Audio with Fedora 40 and KDE Plasma

In trying to get my microphone to work in Fedora 40 with KDE Plasma, I somehow broke audio playback. Plasma would play it’s startup sound, but then after that, the speaker icon would have a red cross through it like it was muted. Plugging in headphones would unmute, and I could hear the “bonk” sound if I tried to increase or decrease the volume. But soon as I tried to play something, the speaker icon would go back to having the rad cross through it. Checking the setting panel … if I was there when I plugged in the headphone, I would get the regular setting, but if I played a test sound, I would get the error “Error trying to play a test sound. The system said: “Invalid state””. If I went to the setting after I tried to play a sound in another app, I only get the mic setting but no speaker or output setting.

After looking around and trying some different things, I found the answer here:

dnf remove pulseaudio 
dnf install pulseaudio plasma-pa 
dnf install pipewire-pulseaudio alsa-plugins-pulseaudio --allowerasing

Apparently there is a conflict with one of the packages. Both the microphone and the Speakers seem to be working … for the moment …

Linux is great and works well, till it doesn’t 😛

“What hath God wrought?” : Welcome to Mastodon

What did I do a few Sundays ago? Oh, nothing much. Just stand up the Libranigains Mastodon Server. Well, I cheated a little. I could have done it all from scratch – get a VPS somewhere, setup a server, install the whatzits, etc etc … – but I just used a hosting service – Currently, Libranigans is closed to new users. I’ve asked a few of my fellow librarian friends to try it out, but right I’m the only one posting to it.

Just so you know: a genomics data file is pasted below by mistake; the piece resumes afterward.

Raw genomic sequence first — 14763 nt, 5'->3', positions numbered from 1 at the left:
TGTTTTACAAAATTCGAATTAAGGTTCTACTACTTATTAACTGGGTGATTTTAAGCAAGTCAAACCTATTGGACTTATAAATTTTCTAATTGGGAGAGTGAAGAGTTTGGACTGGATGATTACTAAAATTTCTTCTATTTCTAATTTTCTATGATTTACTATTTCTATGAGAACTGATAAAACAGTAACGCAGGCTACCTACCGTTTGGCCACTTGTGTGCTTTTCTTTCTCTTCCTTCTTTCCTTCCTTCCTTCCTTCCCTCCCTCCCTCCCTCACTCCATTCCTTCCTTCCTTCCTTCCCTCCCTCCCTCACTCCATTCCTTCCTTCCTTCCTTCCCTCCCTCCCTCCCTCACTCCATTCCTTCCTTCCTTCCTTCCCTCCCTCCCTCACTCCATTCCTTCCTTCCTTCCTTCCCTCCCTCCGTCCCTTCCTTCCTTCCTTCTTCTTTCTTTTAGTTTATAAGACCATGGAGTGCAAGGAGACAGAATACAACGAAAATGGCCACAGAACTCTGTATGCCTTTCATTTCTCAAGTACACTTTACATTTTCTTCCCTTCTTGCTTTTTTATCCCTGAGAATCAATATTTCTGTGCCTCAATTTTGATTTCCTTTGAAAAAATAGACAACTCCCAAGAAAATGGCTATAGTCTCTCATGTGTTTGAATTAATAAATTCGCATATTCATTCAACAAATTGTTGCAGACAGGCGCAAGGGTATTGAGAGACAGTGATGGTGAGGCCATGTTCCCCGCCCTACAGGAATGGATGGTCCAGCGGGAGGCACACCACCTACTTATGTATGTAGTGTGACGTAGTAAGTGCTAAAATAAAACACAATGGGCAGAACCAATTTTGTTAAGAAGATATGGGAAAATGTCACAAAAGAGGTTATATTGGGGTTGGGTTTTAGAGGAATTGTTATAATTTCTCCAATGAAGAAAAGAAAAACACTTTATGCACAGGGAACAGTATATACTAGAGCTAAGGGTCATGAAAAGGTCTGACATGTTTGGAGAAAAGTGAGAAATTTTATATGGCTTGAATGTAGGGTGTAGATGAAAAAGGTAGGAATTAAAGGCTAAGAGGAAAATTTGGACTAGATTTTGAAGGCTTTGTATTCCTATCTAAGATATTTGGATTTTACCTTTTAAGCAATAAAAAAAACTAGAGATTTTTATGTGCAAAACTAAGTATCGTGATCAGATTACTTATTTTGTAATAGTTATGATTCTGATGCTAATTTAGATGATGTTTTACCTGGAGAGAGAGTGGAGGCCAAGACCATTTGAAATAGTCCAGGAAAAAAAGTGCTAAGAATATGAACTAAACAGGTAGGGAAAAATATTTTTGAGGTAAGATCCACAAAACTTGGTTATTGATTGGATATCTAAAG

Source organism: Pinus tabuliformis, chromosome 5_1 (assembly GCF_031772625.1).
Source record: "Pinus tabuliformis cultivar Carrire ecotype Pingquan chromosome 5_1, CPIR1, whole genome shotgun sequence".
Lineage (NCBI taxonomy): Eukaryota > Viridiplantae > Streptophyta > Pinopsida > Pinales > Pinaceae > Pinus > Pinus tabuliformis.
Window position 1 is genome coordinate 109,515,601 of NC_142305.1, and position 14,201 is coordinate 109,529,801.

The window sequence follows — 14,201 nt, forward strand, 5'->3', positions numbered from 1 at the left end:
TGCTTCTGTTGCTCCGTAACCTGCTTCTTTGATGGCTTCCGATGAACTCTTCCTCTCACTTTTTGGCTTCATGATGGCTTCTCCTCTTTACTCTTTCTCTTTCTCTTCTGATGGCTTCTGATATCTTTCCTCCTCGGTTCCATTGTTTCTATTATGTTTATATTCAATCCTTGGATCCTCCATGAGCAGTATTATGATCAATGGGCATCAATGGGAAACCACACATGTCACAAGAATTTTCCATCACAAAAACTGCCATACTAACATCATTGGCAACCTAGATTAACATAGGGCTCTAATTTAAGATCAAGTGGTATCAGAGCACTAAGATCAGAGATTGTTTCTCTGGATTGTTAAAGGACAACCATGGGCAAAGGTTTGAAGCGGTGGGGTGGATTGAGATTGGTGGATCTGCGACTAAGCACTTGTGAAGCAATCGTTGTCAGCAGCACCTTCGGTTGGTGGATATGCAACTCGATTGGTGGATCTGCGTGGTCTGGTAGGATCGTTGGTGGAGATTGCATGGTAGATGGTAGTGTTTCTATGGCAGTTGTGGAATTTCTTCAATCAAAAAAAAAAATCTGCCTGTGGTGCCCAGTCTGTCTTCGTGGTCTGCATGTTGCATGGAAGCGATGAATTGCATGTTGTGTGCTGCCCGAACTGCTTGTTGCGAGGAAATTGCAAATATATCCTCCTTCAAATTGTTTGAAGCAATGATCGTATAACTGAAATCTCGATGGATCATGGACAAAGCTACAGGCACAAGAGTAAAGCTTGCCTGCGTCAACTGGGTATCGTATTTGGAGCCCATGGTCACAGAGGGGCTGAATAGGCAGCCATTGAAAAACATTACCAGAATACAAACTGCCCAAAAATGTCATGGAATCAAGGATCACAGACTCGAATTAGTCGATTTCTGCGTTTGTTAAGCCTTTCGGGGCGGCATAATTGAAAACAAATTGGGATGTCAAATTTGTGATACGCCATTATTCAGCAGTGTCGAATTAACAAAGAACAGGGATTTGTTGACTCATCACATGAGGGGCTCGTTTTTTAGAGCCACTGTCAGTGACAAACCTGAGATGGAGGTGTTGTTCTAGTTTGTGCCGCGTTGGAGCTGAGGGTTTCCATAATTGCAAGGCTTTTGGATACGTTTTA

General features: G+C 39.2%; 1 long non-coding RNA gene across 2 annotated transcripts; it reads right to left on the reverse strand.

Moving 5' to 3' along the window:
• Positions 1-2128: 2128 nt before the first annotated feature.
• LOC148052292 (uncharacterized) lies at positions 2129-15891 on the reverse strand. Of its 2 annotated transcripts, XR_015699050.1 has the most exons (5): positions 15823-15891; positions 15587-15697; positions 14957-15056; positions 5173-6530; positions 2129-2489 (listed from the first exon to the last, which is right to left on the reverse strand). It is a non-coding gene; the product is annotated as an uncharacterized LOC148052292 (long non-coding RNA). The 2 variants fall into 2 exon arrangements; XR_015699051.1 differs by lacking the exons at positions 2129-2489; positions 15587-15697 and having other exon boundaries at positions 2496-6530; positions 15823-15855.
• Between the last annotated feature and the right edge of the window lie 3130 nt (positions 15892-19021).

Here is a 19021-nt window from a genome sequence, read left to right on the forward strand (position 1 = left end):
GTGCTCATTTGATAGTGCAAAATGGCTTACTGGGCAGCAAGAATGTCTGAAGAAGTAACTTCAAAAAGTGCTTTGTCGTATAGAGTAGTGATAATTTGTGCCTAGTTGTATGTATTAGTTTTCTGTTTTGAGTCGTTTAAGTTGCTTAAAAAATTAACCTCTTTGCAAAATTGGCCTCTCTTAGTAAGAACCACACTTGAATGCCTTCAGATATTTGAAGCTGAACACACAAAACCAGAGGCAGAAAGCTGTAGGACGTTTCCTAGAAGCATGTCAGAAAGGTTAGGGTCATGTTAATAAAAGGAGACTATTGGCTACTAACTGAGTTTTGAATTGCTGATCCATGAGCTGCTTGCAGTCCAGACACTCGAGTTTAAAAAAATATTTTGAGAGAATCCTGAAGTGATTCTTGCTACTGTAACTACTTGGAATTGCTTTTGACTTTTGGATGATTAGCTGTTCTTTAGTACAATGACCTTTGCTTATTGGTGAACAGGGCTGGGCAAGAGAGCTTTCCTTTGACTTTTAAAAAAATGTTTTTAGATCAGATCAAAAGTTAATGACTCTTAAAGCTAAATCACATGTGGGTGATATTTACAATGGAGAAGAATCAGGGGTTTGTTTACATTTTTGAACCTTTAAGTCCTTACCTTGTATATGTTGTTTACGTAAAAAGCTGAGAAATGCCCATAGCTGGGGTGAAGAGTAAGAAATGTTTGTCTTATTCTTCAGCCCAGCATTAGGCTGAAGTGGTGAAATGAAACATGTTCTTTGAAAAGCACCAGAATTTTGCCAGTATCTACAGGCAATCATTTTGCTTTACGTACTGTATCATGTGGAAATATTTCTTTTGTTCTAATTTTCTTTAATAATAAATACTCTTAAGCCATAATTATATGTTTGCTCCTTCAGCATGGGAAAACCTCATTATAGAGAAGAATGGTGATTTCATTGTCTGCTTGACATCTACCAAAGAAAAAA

You’ve probably heard a lot about Mastodon lately W/R/T a replacement for Twitter. And yeah, I guess that’s what it is. But it’s a lot more than that. Really, it’s a different way of thinking about how we organize social media. In a lot of ways, it reminds me of the jump from online services like America Online and Compuserve to the World Wide Web. Instead of data sitting in a proprietary jail like Facebook or Twitter, you can choose which Mastodon server your data calls home. Or you can standup your own Mastodon server. I would liken this a bit to the options you have with serving a web site: For the average user, you’d probably use a hosting service that takes care of the heavy lifting for you. For a more advance user or a larger website, you might choose to standup your own server. Same thing with Mastodon. For most users, you’d probably stick to an established server, like or but maybe you want your data on your server for reasons, or maybe you’re with a large organization or maybe there’s just a group of like-minded people you want to share cat photos with – standup your own server or use a hosting service.

Users can interact and share information between servers. For example, I can “Boost” (the Mastodon term for “retweeting”) someones post from another server, and someone from elsewhere can boost my post on their home server.